What would happen if the water from the Amazon -- the river that discharges the largest volume of water into the ocean - were to reduce?
In their study published in Nature’s Scientific Reports, Mr. Sharif Jahfer , Dr. P. N. Vijaychandran and Dr. Ravi S. Nanjundiah from Centre for Atmospheric and Oceanic Sciences (CAOS), Indian Institute of Science have explored how a decrease in the discharge would affect the climate in the region both local and remote effecting scary changes with some parts of the world expected to face extreme floods and others, severe droughts.
The effect on Indian climate is apparent too. “Amazon runoff has an impact on Indian monsoon rainfall, which we are pursuing separately”, says Mr. Jahfer. The team is expanding this work to study other major river systems as well. “Preliminary results suggest that the major river discharges into the ocean do have a significant climatic impact. But the magnitude and spatial distribution of the impact depends on many factors including the magnitude of runoff into the ocean, latitude of the river mouth, total ocean surface area dominated by river plume and its spatial distribution, and local air-sea interaction”, he adds.
“Amazon is the single largest river in terms of runoff into the ocean. Discharging about 6.6 × 103 km3 (volume equal to that carried by 2.6 billion Olympic size swimming pools!) of freshwater into the ocean annually, it accounts for about 50% of the total river runoff into the Atlantic Ocean” says Mr. Sharif Jahfer of the Centre for Atmospheric and Oceanic Sciences (CAOS) at the Indian Institute of Science, Bangalore.
Currently there are approximately 100 dams on the various tributaries of the Amazon river. In the coming decades, 100 more dams are projected to be built. This, along with the climate projections, indicates that, in the years to come, the freshwater runoff from the river into the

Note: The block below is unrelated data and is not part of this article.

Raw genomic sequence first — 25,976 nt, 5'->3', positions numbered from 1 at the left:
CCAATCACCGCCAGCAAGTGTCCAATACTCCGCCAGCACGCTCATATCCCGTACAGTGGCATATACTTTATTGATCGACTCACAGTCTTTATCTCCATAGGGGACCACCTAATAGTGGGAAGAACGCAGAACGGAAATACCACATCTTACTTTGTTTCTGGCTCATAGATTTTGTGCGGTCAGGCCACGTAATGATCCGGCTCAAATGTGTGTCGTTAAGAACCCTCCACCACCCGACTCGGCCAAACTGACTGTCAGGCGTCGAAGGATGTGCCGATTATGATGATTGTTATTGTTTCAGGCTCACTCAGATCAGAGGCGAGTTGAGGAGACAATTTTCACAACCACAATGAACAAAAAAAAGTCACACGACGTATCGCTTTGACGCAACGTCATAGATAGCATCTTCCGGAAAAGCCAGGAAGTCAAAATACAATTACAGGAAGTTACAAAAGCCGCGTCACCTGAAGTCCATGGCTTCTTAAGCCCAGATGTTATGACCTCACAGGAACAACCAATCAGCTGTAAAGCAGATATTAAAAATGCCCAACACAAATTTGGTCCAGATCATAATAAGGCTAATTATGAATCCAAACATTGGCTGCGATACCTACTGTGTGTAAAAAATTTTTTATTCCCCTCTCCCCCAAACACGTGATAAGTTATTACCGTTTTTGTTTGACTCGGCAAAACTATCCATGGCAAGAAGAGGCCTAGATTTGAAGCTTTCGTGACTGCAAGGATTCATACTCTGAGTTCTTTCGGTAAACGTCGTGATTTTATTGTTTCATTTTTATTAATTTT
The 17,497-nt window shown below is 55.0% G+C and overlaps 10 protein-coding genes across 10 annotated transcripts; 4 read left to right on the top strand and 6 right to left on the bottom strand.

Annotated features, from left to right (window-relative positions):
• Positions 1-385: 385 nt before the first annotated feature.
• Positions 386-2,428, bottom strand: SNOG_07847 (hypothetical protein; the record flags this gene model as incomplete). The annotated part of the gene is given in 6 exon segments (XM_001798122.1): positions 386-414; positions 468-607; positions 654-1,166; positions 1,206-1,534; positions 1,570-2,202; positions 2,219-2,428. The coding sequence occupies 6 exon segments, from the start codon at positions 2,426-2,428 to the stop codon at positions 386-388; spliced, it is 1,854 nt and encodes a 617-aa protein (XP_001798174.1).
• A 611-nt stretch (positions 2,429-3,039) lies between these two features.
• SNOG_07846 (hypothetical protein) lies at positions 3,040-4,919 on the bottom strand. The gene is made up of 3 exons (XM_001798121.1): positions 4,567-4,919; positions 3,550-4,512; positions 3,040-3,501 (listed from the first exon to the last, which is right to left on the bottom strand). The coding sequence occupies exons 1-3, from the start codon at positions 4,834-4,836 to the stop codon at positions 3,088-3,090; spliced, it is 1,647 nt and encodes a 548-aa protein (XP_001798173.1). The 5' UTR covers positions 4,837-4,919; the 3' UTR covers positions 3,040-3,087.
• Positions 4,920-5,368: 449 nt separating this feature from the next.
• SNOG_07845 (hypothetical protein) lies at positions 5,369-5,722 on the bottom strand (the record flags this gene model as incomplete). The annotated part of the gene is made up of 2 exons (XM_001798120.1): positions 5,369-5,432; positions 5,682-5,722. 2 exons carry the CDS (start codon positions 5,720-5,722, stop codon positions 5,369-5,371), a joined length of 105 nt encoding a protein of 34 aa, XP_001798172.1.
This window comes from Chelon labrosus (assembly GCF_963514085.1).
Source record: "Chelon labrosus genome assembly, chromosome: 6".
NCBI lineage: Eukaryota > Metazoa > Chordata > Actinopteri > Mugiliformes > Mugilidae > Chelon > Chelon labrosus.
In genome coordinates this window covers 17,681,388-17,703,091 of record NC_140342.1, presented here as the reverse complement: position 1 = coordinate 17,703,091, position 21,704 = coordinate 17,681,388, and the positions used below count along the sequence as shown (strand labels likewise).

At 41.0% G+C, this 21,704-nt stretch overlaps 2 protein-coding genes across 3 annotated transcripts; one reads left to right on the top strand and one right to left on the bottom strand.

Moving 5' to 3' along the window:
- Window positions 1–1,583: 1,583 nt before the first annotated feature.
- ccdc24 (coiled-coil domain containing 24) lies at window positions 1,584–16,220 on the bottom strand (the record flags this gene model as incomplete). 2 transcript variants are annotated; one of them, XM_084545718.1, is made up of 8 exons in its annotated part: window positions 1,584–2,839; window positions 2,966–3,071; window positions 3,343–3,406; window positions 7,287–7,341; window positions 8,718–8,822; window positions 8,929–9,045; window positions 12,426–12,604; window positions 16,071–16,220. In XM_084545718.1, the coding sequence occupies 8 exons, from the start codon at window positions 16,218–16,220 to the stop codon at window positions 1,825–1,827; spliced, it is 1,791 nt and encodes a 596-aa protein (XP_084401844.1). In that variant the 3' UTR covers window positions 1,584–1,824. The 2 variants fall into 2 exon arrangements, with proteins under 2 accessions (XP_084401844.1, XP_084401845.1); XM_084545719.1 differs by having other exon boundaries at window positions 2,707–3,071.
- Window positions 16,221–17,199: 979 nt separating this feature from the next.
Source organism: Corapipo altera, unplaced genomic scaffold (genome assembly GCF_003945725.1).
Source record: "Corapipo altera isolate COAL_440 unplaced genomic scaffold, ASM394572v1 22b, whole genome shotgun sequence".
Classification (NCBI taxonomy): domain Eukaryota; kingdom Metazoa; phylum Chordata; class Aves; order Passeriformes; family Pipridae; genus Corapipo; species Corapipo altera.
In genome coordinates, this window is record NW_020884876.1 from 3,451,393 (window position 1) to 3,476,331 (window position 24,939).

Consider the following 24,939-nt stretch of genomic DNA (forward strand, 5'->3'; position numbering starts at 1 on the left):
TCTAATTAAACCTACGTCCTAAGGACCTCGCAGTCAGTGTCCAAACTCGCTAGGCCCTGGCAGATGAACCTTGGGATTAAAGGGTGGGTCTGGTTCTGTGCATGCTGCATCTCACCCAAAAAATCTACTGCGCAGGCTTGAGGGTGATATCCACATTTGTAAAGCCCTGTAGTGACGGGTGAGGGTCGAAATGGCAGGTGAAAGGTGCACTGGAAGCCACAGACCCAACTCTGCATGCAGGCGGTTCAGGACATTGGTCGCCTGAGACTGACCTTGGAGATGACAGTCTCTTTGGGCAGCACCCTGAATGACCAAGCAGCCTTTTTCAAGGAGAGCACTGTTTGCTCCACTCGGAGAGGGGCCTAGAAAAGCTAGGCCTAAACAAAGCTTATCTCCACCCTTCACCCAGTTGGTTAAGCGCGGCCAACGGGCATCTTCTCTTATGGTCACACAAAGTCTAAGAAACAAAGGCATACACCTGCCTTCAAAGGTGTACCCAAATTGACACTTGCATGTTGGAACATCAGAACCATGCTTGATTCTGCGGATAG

oceans will considerably decrease.
Why should the Amazon river runoff affect the climate at all? “In terms of freshwater budget, tropical Atlantic loses huge amount of freshwater, as more water is evaporated from the river than the amount that rains. A part of this freshwater deficit in the tropical Atlantic is compensated by the freshwater input from Amazon river. So, the Amazon runoff has a significant role in the freshwater budget of Atlantic Ocean”, says Mr. Jahfer.
Previous studies using climate models have neglected the effect of runoff into the ocean, and this study establishes that the global river discharge into the ocean has a significant impact on large-scale climate, including El Nino Southern Oscillation (ENSO) and Indian summer monsoon rainfall.
Using model simulations, the researchers found out that when the Amazon runoff was blocked, the ocean’s surface turned saltier near the Amazon’s mouth. The ocean responded by strengthening Atlantic Meridional Overturning Circulation (AMOC) -- a major current in the Atlantic Ocean which consists of a northward flow of warm salty water in the upper layers of the Atlantic, which is incredibly important for the planet’s climate patterns. Reinforcing of the AMOC would lead to warmer water going northward and cooler waters coming southward, resulting in a cooler-than-normal southern equatorial Atlantic.
The colder ocean, then would lead to weakening of the atmospheric meridional circulation, or general airflow along the Earth's longitudinal lines. This would. in turn, diminish the strength of the winds over the extratropical Atlantic and the land masses adjacent to it. A weakening of these air flows indicates an overall weakening of the Northern Atlantic Oscillation (NAO), which is a prominent mode of climate variability in the extratropics, responsible for phenomena like storms over the Mediterranean region and cold winters in North America or Europe.
In addition, the researchers observed that the mean climate over Europe and North America would change, with northern Europe and the eastern United States experiencing cooler winters, and Canada getting warmer. Northern Europe, including Iceland and Scandinavia, would have less-than-average rainfall, while southern Europe would get wetter.